Senior retirement living is truly a balancing act


You would think the older you get, the wiser you become. All this experience gained over decades of challenges is supposed to make life easier as you age, because now you have all the answers.

Well, no matter how old you are, there will always be new challenges to deal with. Here are just a few that seniors may face:

  • Having enough money. Some think that the biggest fear for seniors is being diagnosed with Stage 4 cancer or advanced Alzheimer's. But no, their biggest fear is that they will run out of money before they pass on.

Having an itemized budget of revenue and expenses might be more important to have as a senior than at any other time in one's life. Income stays fairly constant but expenses can spike at times, based on what type of health problems arise.

Social Security is guaranteed, but Medicare doesn't pay for everything. Older parents don't want to be a burden to their children because they haven't planned properly. It's a balancing act.

  • Fall risk. You don't know you're a "fall risk" until you start having episodes of dizziness or feeling like you're going to topple over when you're standing straight. Balance, like memory and muscle mass, starts to deteriorate as we age.

My dad is a perfect example of being a vulnerable fall risk. The atrophy in his legs can no longer support him standing or walking for more than 5 to 10 minutes. He always walked with a very fast gait; but now, the faster he walks the more likely that he will lose his balance and fall.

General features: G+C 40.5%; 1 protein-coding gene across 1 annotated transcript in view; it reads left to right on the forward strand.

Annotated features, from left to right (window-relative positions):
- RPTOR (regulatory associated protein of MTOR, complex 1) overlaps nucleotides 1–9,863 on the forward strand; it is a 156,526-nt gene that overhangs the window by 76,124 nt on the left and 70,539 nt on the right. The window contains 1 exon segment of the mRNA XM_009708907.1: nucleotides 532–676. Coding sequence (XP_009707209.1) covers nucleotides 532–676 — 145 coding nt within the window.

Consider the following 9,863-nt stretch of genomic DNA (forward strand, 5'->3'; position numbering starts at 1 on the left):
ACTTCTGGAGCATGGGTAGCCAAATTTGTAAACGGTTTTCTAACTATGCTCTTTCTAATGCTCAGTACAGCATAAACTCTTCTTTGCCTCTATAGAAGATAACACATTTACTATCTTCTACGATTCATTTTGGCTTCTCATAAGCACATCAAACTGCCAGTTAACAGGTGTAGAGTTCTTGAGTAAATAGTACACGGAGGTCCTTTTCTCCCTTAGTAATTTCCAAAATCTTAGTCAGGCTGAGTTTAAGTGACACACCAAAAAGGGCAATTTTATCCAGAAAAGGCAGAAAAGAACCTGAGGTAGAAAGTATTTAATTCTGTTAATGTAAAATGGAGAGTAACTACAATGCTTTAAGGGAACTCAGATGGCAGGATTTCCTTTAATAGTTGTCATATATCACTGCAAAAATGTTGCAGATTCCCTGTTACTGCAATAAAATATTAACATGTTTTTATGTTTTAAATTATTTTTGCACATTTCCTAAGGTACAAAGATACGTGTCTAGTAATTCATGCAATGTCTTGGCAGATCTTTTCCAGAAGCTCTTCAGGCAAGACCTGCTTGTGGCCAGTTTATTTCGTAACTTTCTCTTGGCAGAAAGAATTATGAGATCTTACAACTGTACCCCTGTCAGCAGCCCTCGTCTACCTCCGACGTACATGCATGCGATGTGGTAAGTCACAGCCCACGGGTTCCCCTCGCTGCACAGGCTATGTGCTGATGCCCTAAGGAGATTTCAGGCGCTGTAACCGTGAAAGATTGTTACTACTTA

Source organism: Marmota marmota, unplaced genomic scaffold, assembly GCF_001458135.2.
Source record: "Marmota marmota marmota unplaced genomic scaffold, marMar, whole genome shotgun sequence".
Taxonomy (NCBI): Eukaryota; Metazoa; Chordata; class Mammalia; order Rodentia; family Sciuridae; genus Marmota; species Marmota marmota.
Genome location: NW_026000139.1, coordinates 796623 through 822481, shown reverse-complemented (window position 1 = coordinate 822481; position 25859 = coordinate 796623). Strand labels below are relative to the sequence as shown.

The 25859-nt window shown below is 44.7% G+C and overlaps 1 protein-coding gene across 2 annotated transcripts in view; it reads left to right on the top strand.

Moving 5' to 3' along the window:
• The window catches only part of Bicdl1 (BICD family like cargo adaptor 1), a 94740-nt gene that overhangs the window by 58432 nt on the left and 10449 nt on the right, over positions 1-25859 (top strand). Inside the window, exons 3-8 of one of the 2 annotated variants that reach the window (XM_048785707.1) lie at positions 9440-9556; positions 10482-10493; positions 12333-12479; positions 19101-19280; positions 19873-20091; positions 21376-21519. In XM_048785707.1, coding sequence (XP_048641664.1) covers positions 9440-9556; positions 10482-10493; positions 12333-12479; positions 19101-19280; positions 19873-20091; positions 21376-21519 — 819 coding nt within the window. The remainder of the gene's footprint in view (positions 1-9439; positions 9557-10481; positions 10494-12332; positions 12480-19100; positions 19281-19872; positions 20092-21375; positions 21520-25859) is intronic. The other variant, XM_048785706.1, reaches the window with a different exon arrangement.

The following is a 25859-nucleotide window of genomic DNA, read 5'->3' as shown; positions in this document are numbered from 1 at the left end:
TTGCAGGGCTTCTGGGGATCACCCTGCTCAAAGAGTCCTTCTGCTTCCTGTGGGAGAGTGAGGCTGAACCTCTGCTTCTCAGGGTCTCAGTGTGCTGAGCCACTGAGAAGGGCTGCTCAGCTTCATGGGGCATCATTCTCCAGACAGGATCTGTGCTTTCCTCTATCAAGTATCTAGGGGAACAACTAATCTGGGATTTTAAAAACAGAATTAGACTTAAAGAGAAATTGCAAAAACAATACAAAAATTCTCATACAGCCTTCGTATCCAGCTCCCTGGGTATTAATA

My dad was in denial about his poor balance for a number of years. We now have him using a walker, which is the best equipment available to reduce falls. However, falls still can happen.

If you know someone who is using a cane, do your best to have them put it in the closet and use the walker. Quite literally, it's a balancing act.

  • Daily exercise. We all know how important physical exercise can be to one's overall health. If you're in your 60s or early 70s, it's critical that you maintain an exercise regimen that includes at least walking and some resistance training, most importantly for your legs.

The longer you go without exercise as part of your daily routine, the harder it is for your muscles to adjust and adapt. With renewed strength in your legs, you will have the energy to exercise into your 80s and 90s.

But if you sit around all day, you won't feel like doing anything. Take that uninspiring approach for too long, and your body will get stiff and sore and your mind will come up with a million reasons why you don't have to exercise.

Don't let that happen! It's a balancing act. Remember, no one ever said getting older was easy.

Joe Agee is the marketing and sales director for The Seabrook of Hilton Head.

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